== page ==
Lā Kū‘oko‘a: Hawaiian Independence Day

Did you notice all the Hawaiian flags around at the end of November? They were adorning schools, universities, community spaces, even Facebook posts. It was Lā Kūʻokoʻa! Lā Kūʻokoʻa is a kingdom holiday that was first celebrated in 1843 to commemorate Hawaiʻi’s sovereignty and independence. That was the year when the United States, Britain, and France officially recognized Hawaiian independence due to the efforts of the kingdom’s first diplomat Timoteo Haʻalilio and his associate Williiam Richards. Though Haʻalilio passed away on the return voyage to Hawaiʻi, they were successful in their mission, and the independence of Hawaiʻi was celebrated for the next five decades.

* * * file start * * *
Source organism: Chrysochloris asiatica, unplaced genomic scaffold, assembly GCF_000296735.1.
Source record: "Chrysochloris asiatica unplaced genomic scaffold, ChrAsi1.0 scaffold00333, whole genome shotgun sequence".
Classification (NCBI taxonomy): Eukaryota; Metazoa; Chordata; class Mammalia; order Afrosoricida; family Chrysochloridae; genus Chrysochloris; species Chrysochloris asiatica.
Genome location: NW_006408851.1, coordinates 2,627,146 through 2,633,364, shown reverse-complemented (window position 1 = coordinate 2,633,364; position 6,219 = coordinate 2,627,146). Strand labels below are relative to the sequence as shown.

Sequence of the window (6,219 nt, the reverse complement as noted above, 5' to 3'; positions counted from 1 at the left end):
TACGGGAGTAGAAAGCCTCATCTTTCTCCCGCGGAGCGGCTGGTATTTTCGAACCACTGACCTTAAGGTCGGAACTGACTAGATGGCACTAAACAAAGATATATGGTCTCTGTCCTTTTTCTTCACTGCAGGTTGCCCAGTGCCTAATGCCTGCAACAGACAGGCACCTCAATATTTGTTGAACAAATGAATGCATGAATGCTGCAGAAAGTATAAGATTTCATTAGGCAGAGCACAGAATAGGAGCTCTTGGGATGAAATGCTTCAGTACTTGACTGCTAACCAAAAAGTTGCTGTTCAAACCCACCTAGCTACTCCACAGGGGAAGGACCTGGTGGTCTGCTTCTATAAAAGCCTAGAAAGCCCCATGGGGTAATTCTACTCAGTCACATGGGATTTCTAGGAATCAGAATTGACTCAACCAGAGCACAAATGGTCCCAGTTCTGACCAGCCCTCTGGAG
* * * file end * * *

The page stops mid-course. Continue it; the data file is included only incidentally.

Though the celebration fell out of much of the public consciousness after the overthrow and “annexation” of Hawaiʻi, recent years have brought renewed attention to the kingdom holiday. Lā Kūʻokoʻa is being celebrated again throughout Hawaiʻi nei, at schools, universities, and in different communities. The next time November 28 rolls around, get out your Hawaiian flag and celebrate our kūʻokoʻa!

November 28 recognizes the signing of the Anglo-Franco proclamation recognizing Hawaiʻi’s independence.